I used to do a lot of hiking and volunteer trail work, and many years ago took an excellent 3-day Wilderness First Aid course. The objective of the course was learning to assess injuries, treat them, and keep an injured person alive in the backcountry who was more than 48 hours from definitive medical care. It may be overkill but I absolutely recommend this sort of training. I also recognize it represents an economic and time commitment not everyone is going to make, so perhaps look into a simple Red Cross First Aid class or find something on basic wound care online.

Lastly, and this is important, make sure all the participants in an activity understand what to do in an emergency. Our pal Scuba_Dude reminded me of this after the TXMoMe. It's important and more than a little embarrassing because it's something I was trained to do and keep meaning to do during the range safety briefing. You can be certain it will be included next year. Should a serious accident occur in a group setting, you want people to know what role they have and who will call for help, render first aid, tear up sheets and boil water, etc. It's also important for the participants to know their exact location in terms which emergency responders can use and not spend precious time trying to find the accident scene, and what to say when calling for help. Hysterically screaming into the phone that someone has been shot probably isn't going to be helpful, and might get the SWAT Team involved rather than paramedics. Stating there has been a training accident involving a firearm very likely better describes what is going on.

So what do all y'all think? Range first aid could arguably be a much longer discussion, but this should get the ball rolling. Anything to add?


Guns of the Horde
Literally, Guns of teh Horde. Here's something or pal blaster made his own bad self in the blaster laboratories.

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Here's one you haven't seen before: That is a blaster's blaster Model 1. I printed it. Well, some of it.

So, first and foremost - this is 100% legal to make and to own for my own use in my state. Second, this is NOT a how-to, this is a review of the process and the output. There are other places to go for tutorials.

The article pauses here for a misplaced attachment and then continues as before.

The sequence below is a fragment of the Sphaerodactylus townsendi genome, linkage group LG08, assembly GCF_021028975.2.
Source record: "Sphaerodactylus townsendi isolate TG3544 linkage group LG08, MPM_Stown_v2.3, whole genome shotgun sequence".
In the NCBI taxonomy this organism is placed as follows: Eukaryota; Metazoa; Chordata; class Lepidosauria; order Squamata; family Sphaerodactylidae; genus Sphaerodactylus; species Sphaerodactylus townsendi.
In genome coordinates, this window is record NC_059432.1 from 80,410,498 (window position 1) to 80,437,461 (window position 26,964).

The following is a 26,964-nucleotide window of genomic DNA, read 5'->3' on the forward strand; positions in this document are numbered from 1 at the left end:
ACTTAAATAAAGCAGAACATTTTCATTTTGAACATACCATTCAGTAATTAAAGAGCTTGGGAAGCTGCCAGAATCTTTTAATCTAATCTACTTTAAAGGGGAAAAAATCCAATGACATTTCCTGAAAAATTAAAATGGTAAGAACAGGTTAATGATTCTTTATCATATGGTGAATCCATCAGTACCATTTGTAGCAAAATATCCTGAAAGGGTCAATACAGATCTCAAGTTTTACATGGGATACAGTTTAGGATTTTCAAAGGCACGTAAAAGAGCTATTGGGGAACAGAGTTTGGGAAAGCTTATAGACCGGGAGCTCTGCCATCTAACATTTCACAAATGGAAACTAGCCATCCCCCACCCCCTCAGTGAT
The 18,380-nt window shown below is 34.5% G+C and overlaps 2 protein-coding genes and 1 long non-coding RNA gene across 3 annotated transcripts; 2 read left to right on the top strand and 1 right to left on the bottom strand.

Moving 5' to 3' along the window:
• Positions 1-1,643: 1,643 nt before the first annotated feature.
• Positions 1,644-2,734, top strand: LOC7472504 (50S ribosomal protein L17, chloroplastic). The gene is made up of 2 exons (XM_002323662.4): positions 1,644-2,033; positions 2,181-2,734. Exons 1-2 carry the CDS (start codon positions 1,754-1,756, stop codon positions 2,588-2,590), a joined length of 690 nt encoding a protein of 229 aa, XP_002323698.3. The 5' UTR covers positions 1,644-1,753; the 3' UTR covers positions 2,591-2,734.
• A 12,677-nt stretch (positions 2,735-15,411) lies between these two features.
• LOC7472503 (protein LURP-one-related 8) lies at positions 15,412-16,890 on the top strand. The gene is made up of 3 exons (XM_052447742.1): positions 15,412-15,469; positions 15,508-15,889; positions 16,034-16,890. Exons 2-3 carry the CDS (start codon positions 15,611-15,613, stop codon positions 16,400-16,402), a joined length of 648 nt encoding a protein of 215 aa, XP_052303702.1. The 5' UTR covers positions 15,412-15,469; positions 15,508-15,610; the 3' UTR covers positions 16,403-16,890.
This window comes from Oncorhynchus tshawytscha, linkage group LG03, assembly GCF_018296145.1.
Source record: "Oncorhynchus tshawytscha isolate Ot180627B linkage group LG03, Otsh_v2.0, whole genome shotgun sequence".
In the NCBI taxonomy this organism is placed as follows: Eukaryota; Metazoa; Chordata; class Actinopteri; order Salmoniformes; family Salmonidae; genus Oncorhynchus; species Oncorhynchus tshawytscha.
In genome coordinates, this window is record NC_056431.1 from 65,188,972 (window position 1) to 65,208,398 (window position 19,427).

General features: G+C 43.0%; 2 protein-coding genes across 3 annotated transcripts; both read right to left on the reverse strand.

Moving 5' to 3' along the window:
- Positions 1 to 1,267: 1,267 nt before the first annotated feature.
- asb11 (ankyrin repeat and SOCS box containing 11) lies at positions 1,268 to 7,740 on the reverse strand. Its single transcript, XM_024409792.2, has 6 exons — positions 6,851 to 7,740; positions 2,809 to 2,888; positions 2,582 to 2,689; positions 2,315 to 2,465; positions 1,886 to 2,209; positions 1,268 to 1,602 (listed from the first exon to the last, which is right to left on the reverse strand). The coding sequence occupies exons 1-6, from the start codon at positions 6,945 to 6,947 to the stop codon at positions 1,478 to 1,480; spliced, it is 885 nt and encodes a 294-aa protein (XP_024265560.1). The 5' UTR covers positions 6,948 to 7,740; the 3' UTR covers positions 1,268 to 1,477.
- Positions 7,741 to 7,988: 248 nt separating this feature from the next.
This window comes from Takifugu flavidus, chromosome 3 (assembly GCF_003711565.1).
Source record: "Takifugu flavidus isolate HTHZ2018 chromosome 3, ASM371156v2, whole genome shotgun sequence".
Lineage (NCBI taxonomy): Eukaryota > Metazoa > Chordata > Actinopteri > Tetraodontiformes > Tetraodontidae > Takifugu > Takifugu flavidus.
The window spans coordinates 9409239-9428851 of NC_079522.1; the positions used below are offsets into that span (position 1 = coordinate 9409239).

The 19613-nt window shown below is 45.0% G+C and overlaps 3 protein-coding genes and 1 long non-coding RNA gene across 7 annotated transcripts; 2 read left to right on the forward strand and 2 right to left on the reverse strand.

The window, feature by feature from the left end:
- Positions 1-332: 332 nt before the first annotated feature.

So what are we looking at here? Is that frank, or is that beans? The part that I printed is the frame - just the part below.

b 111322 rawframe1 scaled.jpg

That is a FMDA (for Free Men Don't Ask) DD19.2. It is for all intents and purposes a Glock G19 Gen 3 frame. It has some design features that optimize it for printing. In a Glock, the frame is the serialized part that is "the firearm." The files to print it are available many places, you don't have to design your own. If you know anything about 3d printing, it's pretty straightforward, BUT - if you don't have the right settings, you won't get good results.

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To get the printed part up to speed as a functional frame, you need to add rails, locking block, and a lower parts kit. These are easily sourced - you could get all from your favorite online auction site if you wanted. There is some amount of labor to clean up the print - sanding and filing, though a decent printer with the right settings won't take very much. A few tools are helpful - some metric drill bits, hobby files, a plastic hammer and some punches. Once assembled, you get the following

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And then the slide. I chose a Palmetto State Armory Dagger slide because it was very economical. The result is that the bb Model 1 is quite the Frankenglock. And there is every bit as much metal in it as in a Glock from the factory, so only part of it is or can be printed. Then two big questions; does it shoot, and will it blow up? First, yes, it shoots. 30ish rounds at 5 yards are the ones in the center target below

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And not too badly. At 10 yards its a different story (lower target), but I blame the sights - they are 1/3 co-witness height sights and I am not used to the sight picture yet. With 40 rounds through it, no signs of any issues with the frame. No cracks, no pieces fell off, it just, well, worked.

Finally, here is a video about 3d printed guns. It's from Vice, so, yeah, not necessarily pro-gun, and the dude has no real experience and its kind of a Gorillas in the Mist thing, who are these gun people? Despite all of that, not a bad video, but its half an hour if you have the time.